by Sherko Abbas & Hemin Hamid from Erbil and Sulaymaniyah
The memory of the place returns in a historical context
Sherko Abbas is a Kurdish-Iraqi artist. He was born in in 1978 in Iran, where his family lived as refugees, and returned to Iraq when he was two years old. He studied Fine Art in Sulaymaniyah and graduated with a Masters in Fine Arts from Goldsmiths College, University of London in 2015. He employs various media, including video, performance, sculpture and sound, to represent the sonic and visual memory and geopolitical situation of contemporary Iraq.
Hemin Hamid was born in 1973 in Erbil, where he also grew up. He studied at the Fine Arts Institute in Erbil in 1997 and later completed his BA in Arts with the University of Sulaymaniyah. Hemin exhibited his artwork and research in different parts of the world including UK, France, and Germany among others.
Sherko Abbas’s projectSherko’s project is based on the Red Security Building in the city of Sulaymaniyah, which was a symbol of Saddam’s era of executions, imprisonment and torture of Kurdish dissidents.
Sherko’s vague memories of seeing a caravan after the Red Security prison building was broken into when the city was liberated in 1991 stayed with him. At the time, Sherko was almost 11 years old when he saw the caravan with colourful women’s clothes, underwear, anti-pregnancy tablets and other materials. This left its impact on him, and years later he wanted to inquire further into this story and bring it back to life. Since 2008, Sherko has been trying to find documents and hints to recover some information. This caravan was seen for a few days during the uprising in the courtyard of the prison. It later disappeared without a trace; not even a memory or a story of it remains. The Red Security Building, its notorious history, its ugly architecture and formation have mystified Sherko, therefore he has been searching for evidence about various stories related to this building which is now a museum.
For Sherko, art is a platform to showcase reality and bring these events back, to give them a space and a voice, and to memorialise and document them as part of the history of Red Prison. The name of this part of his documentary is Paper Puppet Testimony, which recounts the stories of women in prison through experimental documentary.
Similarly, the memory of the footballers who played in this field before it became a prison is ignored also. There is a map of it, which highlights the land on which the prison was later built, a prison notorious for the persecution and torture of the city’s political activists. This part of the documentary is called ‘Map on Map’.
Sherko is interested in stories that are easily forgotten, and he wants to bring them to light and give them a platform to be narrated and told as new realities.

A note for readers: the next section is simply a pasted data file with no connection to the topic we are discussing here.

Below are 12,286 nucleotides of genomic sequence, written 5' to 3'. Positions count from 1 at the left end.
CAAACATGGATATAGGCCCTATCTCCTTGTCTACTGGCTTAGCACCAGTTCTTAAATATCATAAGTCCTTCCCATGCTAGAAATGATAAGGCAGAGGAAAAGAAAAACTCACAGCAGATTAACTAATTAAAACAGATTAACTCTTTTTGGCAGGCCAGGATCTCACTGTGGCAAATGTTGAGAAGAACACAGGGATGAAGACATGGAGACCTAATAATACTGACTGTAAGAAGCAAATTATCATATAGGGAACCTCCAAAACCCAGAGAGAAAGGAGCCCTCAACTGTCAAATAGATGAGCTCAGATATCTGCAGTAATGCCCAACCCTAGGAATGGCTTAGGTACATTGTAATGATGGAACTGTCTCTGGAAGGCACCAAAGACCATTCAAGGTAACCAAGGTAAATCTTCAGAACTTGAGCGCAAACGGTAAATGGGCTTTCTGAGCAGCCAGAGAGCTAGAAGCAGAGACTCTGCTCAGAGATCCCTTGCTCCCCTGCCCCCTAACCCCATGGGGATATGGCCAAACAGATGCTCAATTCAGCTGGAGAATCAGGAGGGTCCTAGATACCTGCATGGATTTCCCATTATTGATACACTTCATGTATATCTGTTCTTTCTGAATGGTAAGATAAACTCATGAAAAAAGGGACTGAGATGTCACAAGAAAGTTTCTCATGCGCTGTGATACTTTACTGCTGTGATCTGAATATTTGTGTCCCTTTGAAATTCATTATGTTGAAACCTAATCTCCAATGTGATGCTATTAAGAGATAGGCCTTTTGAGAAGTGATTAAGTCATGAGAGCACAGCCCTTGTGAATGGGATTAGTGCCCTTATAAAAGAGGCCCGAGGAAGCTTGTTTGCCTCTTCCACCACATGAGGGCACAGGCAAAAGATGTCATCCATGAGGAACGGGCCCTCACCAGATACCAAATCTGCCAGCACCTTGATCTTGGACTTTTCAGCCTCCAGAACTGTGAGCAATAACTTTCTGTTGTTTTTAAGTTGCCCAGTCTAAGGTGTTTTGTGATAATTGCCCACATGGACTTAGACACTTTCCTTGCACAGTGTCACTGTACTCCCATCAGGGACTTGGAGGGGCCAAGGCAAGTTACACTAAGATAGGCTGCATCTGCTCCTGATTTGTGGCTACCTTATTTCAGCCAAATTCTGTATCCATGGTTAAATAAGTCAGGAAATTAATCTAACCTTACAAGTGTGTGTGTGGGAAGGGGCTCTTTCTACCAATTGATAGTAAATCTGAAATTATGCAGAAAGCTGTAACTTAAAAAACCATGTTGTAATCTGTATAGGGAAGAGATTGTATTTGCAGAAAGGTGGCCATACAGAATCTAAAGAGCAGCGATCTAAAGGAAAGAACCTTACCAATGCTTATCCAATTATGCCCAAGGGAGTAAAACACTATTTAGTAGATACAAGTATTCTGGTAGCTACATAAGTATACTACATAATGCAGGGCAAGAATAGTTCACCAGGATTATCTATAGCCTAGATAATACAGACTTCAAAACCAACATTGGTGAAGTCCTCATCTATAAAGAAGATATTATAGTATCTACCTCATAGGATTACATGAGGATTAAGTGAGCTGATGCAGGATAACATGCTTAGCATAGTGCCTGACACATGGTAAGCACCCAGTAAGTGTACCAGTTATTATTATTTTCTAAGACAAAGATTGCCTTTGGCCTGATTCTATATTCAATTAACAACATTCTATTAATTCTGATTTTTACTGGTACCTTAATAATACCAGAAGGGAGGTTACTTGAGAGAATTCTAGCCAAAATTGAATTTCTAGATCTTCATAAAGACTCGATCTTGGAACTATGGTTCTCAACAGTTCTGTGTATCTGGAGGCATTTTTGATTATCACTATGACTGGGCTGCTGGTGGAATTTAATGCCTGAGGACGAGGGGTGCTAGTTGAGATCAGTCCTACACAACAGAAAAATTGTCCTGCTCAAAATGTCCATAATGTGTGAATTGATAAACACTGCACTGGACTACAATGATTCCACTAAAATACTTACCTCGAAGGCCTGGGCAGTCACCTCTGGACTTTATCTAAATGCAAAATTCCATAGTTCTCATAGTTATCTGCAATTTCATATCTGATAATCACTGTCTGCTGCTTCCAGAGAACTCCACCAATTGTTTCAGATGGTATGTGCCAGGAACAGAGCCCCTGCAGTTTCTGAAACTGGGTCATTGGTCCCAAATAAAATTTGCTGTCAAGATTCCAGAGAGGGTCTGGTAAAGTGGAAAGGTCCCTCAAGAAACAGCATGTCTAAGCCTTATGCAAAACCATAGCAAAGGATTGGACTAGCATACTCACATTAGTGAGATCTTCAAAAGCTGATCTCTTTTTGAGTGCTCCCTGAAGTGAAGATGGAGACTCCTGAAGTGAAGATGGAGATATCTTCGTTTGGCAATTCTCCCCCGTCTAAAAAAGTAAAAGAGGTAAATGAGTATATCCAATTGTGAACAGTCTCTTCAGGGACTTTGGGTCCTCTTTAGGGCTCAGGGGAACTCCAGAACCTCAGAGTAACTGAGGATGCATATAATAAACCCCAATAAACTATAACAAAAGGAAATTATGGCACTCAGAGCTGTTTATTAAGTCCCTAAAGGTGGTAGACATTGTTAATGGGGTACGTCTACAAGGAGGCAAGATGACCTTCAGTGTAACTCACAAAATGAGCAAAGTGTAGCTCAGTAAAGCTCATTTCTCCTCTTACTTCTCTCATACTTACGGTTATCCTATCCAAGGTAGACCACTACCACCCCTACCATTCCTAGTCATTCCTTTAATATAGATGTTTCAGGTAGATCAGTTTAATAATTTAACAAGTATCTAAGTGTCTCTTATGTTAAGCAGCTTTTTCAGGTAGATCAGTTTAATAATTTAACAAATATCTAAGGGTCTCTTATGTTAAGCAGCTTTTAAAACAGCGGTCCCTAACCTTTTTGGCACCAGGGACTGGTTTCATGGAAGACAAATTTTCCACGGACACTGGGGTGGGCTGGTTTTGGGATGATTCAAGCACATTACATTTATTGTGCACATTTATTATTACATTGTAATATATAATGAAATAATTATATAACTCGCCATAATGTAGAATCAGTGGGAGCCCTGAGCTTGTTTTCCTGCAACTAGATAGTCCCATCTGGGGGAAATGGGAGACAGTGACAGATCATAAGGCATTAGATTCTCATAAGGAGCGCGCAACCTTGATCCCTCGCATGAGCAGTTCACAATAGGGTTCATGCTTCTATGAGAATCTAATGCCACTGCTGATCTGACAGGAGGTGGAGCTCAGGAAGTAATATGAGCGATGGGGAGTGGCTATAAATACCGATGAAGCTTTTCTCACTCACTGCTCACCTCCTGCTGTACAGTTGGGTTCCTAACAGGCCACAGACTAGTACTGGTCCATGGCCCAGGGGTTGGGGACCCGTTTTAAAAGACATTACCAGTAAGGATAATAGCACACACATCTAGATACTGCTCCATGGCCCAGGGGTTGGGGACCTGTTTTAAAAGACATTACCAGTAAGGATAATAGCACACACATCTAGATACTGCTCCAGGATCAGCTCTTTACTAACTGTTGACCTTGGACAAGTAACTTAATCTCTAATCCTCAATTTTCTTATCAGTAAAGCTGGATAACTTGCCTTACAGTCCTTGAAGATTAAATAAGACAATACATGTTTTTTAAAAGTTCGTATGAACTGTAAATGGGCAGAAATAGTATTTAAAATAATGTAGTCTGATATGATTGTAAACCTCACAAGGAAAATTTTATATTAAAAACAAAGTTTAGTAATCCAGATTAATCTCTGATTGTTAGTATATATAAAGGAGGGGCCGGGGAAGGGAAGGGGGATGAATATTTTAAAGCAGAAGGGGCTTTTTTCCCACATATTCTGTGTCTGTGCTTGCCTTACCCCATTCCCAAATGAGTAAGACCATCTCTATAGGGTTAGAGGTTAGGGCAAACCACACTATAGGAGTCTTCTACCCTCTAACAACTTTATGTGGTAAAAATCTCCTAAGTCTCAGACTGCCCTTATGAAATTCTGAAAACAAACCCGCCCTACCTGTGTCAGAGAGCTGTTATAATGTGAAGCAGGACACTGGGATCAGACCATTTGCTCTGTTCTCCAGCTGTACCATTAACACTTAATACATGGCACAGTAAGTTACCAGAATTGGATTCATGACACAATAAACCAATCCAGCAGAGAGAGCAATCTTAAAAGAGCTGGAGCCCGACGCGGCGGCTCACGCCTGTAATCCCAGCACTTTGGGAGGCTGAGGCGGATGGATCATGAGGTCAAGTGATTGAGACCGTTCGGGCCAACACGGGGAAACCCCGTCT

His project is a collection of photos, sketches and maps, as well as two documentaries. He uses the testimony of his father, who filmed the liberation of the Red Prison, to create sketches of the caravan.
Hemin Hamid’s projectHemin’s joint project with artist Sherko Abbas represents the plight of the people who once lived in the Erbil citadel and the Red Security Building in Sulaymaniyah and how, with the transformations of these locations, their memories were ignored and erased by the parties behind the restoration.
The Erbil citadel which is one of the most ancient places in the world, and has been inhabited for thousands of years. The citadel has been restored in different eras, the last restoration happening a few years ago. More than 800 families were relocated and compensated, but when Hemin began working with them for his project, he learned that they still miss the citadel and are sad to not be living there any longer.
This project was inspired by this fact. Hemin criticises the restoration of the citadel, which was not studied well; the people’s long history of living in this place was not considered. The citadel will be turned into a museum, and Hemin believes that it is not fair to ignore people’s memory in the process, which will erase their living experiences.
Hemin involved the former residents in the creation of a model of the citadel using only their memories of living there–no photos. His work comprises painting, performance and a model of the Erbil citadel: a small version of it made from clay according to people’s memory.
This project was exhibited in April 2019 in the city of Erbil, and Hemin is currently planning to exhibit it in Sulaymaniyah too.
Hemin and Sherko’s work question the transformation and restoration of both the citadel and the Red Prison, especially with regards to how the memories of those who lived in both locations and were relocated were erased. The artists believe that the authorities should not erase their memories and should instead study their lives, experiences, memories and belongings and incorporate them as part of the heritage of these museums. The telling of history and the transformation of places into museums are not neutral acts; political bias and power all play a part on whose story is remembered or erased.